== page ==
There are three kinds of hearing loss that a person can have. One is called neurosensory, or sensory neural, sometimes called nerve hearing loss. Nerve hearing loss is probably a misnomer, because it's rarely the nerve. It's almost always the little hairs inside the organ of hearing that aren't converting the mechanical energy into electrical energy.
The most common cause of an inner ear or neurosensory hearing loss is an age related and genetically determined hearing loss. As we get older we all lose some hearing, and the degree of that hearing loss is very variable. There are individuals in their late fifties or early sixties who have a rather severe loss and need amplification in the form of a hearing aid. And there are others who live into their eighties and nineties that have remarkably good hearing.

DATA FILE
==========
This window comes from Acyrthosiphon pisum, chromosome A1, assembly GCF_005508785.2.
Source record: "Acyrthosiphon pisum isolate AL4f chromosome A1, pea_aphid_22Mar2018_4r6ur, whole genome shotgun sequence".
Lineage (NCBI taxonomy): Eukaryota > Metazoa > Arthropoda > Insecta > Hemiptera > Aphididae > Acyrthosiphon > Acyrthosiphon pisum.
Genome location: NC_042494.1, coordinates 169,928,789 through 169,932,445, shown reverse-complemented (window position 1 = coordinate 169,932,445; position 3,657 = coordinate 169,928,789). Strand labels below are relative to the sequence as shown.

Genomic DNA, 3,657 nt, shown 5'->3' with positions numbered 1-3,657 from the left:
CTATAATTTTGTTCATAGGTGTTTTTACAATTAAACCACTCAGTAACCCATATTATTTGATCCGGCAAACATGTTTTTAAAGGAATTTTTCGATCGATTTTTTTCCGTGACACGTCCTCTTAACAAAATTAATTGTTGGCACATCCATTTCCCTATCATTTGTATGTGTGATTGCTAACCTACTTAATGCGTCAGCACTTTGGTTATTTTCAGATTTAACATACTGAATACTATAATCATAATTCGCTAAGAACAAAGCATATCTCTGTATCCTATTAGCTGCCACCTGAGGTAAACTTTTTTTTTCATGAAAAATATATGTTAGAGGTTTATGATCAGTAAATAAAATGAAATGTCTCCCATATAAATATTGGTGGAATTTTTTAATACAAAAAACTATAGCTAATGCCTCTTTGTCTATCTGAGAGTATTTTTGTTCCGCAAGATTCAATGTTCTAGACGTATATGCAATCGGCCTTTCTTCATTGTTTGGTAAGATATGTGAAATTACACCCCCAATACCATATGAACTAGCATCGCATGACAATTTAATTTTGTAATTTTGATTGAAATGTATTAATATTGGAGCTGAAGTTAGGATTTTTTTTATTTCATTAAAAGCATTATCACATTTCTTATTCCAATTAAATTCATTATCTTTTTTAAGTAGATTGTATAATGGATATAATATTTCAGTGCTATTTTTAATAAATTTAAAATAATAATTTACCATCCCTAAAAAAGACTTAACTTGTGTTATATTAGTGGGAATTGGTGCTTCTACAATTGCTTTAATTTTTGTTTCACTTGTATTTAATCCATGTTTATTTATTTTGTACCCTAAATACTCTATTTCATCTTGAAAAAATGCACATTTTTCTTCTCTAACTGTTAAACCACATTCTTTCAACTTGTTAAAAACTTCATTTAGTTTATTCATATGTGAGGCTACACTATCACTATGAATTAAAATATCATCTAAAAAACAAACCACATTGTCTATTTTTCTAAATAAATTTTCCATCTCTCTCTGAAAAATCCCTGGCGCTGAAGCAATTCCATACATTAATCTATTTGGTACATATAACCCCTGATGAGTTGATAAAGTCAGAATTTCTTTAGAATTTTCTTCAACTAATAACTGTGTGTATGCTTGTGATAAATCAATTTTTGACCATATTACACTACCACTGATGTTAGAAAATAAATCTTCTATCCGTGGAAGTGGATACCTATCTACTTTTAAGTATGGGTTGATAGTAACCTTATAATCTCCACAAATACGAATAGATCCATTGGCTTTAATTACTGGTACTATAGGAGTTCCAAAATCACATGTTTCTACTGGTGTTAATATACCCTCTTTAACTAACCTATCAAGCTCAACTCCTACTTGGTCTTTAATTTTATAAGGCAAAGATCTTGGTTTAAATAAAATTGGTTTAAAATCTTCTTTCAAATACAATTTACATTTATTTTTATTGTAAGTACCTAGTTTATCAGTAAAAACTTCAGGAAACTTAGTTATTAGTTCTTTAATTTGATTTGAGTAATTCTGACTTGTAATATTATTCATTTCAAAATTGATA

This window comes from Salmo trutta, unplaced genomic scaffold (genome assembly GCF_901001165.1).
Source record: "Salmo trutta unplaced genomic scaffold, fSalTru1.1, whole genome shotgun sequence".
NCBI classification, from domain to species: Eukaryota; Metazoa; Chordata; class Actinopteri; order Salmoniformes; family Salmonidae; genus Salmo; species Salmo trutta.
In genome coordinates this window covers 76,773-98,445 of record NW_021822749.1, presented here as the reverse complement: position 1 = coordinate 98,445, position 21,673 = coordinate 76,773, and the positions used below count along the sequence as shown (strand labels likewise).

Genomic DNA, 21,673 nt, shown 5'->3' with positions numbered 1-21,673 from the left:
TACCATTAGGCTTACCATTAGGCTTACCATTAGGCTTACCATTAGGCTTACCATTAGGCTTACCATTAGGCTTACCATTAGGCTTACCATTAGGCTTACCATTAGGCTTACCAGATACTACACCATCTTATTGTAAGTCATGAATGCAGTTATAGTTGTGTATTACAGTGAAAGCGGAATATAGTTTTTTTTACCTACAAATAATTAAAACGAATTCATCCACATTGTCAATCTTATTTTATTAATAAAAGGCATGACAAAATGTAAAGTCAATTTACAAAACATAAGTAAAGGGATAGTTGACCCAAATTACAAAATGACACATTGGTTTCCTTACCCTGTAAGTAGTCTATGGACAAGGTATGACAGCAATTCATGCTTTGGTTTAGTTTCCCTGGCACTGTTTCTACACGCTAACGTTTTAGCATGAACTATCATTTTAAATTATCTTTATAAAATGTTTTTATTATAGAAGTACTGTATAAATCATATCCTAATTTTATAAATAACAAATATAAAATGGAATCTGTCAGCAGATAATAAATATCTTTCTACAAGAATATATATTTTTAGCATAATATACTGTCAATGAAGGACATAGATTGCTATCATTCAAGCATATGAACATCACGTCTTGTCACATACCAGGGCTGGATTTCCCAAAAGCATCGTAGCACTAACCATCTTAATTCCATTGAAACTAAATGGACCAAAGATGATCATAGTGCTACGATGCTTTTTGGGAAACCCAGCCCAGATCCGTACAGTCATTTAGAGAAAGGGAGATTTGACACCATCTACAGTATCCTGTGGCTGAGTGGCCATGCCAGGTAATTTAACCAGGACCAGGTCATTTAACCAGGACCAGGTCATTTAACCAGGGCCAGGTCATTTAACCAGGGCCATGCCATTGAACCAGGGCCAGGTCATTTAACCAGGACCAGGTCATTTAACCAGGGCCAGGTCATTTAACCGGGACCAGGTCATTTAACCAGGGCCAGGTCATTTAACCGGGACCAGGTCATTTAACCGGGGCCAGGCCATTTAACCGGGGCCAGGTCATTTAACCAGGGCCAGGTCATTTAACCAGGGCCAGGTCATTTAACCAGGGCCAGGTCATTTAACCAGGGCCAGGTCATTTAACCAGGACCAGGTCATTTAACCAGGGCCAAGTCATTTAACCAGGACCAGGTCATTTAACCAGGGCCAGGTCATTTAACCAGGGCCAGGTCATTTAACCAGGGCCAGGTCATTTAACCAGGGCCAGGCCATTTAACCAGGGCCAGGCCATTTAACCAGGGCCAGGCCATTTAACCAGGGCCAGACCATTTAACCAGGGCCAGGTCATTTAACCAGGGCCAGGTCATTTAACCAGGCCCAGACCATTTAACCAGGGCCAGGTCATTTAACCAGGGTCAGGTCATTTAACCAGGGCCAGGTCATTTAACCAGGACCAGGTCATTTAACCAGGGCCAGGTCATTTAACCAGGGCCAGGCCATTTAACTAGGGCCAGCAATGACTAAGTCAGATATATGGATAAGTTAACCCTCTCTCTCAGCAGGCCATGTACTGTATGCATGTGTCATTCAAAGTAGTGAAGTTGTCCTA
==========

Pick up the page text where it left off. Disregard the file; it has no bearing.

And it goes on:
Other causes of hearing loss include viral infections, genetic disorders, and, rarely, a benign tumor on the nerve of hearing and balance called an acoustic neuroma. If you have a benign tumor on the nerve of hearing and balance called an acoustic neuroma, you will generally have a hearing loss in only one ear. A hearing loss in one ear should be more alarming to you than in both ears because it brings up the possibility of a tumor such as an acoustic neuroma.
The second type of hearing loss is a mechanical one. We call it a conductive hearing loss because there's a problem with the mechanism that conducts the sound from the outside to the inside. A lump of wax will cause a mechanical hearing loss. A problem with your eardrum will cause a mechanical hearing loss. A problem with the little bones of hearing will cause a mechanical hearing loss. Fluid inside your middle ear will cause a mechanical hearing loss.
The third type of hearing loss is called mixed, a little bit of each.